Rob, you might talk to the BJU music library about how to convert LPs to MP3s. I do remember using the record player on occasion, but I’m pretty sure I listened to some digitalized conversions as well.

    Rob adds: Thanks for the suggestion about talking to someone at the music library, Heather. I’m thinking, though, that the university has all kinds of electronics equipment available to the folks in the music library for doing those conversions. I’m thinking that that probably wouldn’t be available to me for personal projects. They might have other suggestions, though, so thanks for the tip.

  14. #14 Vikki
    on Sep 2nd, 2010 at 2:03 pm

    Talking about the 18 year old who is wondering what all the fuss is about 9/11 because it happened so long ago. Not to down play the magnitude of what happened, but, for her it is a long time. If you think about it, for us it may only be a few years since it happened and we remember it happening in our adult years. But for her, she was only 9 and that was half a lifetime ago!

    When I was 18, I remember wondering why all the fuss over the anniversary assassination of President Kennedy because it happened so long ago – I was about her age when it happened. To me, it was ancient history, but I’m sure it was fairly recent to my parents. I’m sure Pearl Harbor was ancient history to my mother a decade after the fact, but a fairly recent event to her parents too.

    All that to say that historic events and their relevance to the here and now is perceived differently depending on when during your lifetime it happened.

    On a different note, my sister and her 2 kids (late teens and early 20’s) were visiting us a couple of weeks ago and we were trying to explain to them what 8-track tapes were. . . . Was that really that long ago?!?

    Rob adds: Good points, Vikki. It seems as just about every generations has some defining moment that doesn’t mean the same thing to people who didn’t go through it. I remember exactly where I was when I heard that JFK had been shot. It was not a pretty scene with a bunch of 7th grade boys crying in the gym locker room! 8-track tapes … I’d rather forget them. It seemed so “hi tech” at the time, but I was delighted when cassettes came along.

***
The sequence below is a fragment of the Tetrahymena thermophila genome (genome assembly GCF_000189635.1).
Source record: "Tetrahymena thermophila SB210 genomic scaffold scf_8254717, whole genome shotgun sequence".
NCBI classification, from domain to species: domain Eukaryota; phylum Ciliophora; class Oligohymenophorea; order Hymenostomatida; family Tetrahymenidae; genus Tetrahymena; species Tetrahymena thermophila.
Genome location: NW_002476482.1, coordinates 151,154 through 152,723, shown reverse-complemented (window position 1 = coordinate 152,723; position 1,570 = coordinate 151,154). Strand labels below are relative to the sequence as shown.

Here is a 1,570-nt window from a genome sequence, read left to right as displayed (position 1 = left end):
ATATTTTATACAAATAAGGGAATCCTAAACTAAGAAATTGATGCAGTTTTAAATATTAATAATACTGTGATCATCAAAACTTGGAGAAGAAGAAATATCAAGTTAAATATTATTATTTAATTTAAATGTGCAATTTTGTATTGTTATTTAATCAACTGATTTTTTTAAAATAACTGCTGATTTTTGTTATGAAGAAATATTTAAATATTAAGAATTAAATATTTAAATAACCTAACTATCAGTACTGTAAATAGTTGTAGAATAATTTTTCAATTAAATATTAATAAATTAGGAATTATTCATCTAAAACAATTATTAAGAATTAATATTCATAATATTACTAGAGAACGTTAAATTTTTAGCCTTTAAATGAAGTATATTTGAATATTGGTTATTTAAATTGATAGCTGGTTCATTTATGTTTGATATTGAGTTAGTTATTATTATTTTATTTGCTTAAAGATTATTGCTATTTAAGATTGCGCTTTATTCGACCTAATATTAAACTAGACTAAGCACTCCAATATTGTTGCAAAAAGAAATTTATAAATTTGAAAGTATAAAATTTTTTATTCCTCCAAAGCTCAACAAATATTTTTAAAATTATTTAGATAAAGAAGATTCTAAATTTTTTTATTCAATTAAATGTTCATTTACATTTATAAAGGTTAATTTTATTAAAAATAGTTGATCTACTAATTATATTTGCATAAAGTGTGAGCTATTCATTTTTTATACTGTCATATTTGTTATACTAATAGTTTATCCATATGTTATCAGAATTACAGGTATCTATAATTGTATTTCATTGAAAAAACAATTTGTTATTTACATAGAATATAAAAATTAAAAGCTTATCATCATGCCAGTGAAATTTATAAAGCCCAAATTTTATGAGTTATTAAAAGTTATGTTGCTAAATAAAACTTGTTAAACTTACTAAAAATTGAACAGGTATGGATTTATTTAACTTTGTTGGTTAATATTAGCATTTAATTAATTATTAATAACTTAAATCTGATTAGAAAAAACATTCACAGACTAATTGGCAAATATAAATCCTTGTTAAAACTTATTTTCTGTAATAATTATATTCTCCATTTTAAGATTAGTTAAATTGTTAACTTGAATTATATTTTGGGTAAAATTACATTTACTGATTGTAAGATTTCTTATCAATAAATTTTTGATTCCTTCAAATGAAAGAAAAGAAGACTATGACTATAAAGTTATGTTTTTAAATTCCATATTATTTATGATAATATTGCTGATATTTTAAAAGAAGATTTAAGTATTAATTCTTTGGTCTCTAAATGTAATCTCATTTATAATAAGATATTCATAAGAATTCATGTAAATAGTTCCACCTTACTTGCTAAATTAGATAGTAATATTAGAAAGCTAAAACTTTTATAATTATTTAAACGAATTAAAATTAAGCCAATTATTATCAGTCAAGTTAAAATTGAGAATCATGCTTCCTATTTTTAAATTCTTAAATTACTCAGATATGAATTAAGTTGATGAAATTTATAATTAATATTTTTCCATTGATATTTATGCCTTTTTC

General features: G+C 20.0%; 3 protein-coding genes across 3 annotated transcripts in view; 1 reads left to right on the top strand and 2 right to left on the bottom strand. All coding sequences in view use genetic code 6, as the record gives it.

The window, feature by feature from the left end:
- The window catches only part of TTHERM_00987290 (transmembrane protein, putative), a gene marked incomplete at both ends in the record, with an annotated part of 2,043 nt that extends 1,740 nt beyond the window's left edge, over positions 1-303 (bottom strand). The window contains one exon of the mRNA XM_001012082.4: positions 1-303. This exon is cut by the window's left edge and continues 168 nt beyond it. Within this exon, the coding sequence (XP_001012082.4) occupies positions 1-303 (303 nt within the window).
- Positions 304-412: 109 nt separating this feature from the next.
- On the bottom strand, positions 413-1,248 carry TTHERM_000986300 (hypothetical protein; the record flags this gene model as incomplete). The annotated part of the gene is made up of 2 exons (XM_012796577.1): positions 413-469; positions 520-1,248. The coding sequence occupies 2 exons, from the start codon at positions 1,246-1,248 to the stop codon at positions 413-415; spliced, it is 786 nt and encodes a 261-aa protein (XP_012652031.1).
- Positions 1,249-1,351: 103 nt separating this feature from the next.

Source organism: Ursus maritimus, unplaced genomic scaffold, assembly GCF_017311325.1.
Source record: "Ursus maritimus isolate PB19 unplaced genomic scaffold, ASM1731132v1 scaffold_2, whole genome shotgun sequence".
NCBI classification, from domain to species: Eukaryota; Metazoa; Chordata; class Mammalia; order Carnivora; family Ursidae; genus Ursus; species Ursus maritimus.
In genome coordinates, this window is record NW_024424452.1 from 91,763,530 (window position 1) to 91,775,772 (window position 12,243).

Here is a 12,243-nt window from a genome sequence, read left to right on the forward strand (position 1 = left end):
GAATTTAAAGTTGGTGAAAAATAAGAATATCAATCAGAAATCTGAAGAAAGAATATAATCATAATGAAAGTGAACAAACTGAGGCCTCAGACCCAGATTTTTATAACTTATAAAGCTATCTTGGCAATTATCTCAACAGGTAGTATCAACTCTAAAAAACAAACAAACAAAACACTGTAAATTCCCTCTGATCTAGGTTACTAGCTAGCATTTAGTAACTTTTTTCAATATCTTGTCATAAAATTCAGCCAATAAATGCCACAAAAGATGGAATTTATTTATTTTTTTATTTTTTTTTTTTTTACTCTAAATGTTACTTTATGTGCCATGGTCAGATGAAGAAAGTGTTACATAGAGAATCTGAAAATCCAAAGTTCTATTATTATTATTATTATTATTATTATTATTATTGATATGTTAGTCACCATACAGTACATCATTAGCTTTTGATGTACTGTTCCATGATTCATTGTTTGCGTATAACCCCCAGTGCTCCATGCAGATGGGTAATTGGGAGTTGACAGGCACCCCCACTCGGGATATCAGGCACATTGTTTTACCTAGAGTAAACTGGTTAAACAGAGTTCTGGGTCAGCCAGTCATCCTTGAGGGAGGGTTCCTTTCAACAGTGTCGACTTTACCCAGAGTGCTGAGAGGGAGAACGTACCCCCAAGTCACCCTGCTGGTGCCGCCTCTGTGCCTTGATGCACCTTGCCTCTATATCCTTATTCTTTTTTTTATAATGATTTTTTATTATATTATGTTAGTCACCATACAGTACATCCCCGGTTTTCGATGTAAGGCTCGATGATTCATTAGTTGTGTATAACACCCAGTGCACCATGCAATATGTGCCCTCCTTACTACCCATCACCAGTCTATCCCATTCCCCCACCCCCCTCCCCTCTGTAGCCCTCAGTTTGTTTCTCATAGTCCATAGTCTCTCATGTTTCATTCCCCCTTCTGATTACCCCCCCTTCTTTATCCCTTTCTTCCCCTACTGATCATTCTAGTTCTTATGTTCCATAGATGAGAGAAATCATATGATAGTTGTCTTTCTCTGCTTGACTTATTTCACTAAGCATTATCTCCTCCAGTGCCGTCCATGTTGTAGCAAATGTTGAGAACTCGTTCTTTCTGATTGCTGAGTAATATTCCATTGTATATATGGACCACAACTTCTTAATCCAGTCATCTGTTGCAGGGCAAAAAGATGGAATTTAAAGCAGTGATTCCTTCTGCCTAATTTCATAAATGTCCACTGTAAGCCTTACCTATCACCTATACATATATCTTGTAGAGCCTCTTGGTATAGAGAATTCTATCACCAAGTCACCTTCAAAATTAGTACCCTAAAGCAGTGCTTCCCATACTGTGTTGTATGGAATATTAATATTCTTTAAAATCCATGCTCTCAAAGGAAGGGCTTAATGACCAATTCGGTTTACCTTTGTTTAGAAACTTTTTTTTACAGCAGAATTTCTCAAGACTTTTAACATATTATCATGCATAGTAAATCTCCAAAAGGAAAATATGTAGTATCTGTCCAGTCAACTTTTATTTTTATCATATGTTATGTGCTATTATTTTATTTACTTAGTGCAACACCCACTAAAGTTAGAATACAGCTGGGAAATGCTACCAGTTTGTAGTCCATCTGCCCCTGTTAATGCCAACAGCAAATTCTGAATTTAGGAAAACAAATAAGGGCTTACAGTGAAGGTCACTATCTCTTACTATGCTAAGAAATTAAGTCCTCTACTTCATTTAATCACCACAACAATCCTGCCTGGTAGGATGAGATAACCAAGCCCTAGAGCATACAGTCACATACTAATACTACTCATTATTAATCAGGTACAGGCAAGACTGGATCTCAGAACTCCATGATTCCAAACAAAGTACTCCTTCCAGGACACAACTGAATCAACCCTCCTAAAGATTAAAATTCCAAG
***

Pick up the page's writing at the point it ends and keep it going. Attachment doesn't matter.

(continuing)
15. #15 Carrie
    on Sep 3rd, 2010 at 12:11 am

    New crayons are my favorite back-to-school smell — now that I’m homeschoooling I get to smell them a lot! 🙂 Cursive writing? I can’t believe what they don’t teach kids these days. My third grader is just thrilled to be learning it.

    I was 20 years old when the freshmen were born. Wow. No wonder the list sounds crazy. I remember when my dad got one of the first home computers. It recorded information on a cassette tape!

    Rob adds: Yep, Carrie, I’ve gotta add the smell of new crayons to my list … although that was only in elementary school. I remember not being able to wait until we were allowed to write in cursive, like grown ups did! We were surprised to learn from one of my cousins in France that in pre-school (she was a teacher in the maternelle) that they started kids off with cursive and didn’t really teach them printing. She said that would pick that up on their own. There’s an interesting article on cursive handwriting on Wikipedia.

  16. #16 Bonnie
    on Sep 6th, 2010 at 11:33 am

    Hi, Rob,

    I enjoyed this, since our oldest went to college this fall, and was born in 1992! Yes, the little girl for whom you once knitted a sweater. (We still have it!) I also forwarded your pun blog to her, because her roommate likes puns.

    Crayons are definitely my favorite back-to-school purchase. I still seem to buy them, although my youngest is in 4th grade and rarely uses them. 🙂

    Thanks for sharing your time!

    Rob adds: Bonnie! You have a child in college?! Das ist nicht moeglich! I was glad when our children were coloring because then daddy could “help” them. Now it’s my grandson who needs my “help.”

  17. #17 Laura
    on Sep 7th, 2010 at 8:57 am

    I like the new desks in the French room . . . good for lefties, if anyone bothers to take up pencil & pen anymore!

    Rob adds: Pencils and pens are very much still common objects in our classroom.

  18. #18 Lana
    on Sep 18th, 2010 at 9:25 pm

    I like the new french room but I have to say the only problem I have is that the chairs don’t slide. You actually have to pick them up to move them.

    Rob adds: We’re far enough into the semester now that I can see not only nice advantages of the new set up, but also some disadvantages — from the teacher side, that is. It’s interesting to hear something from the student side of things. Merci, Lana! 🙂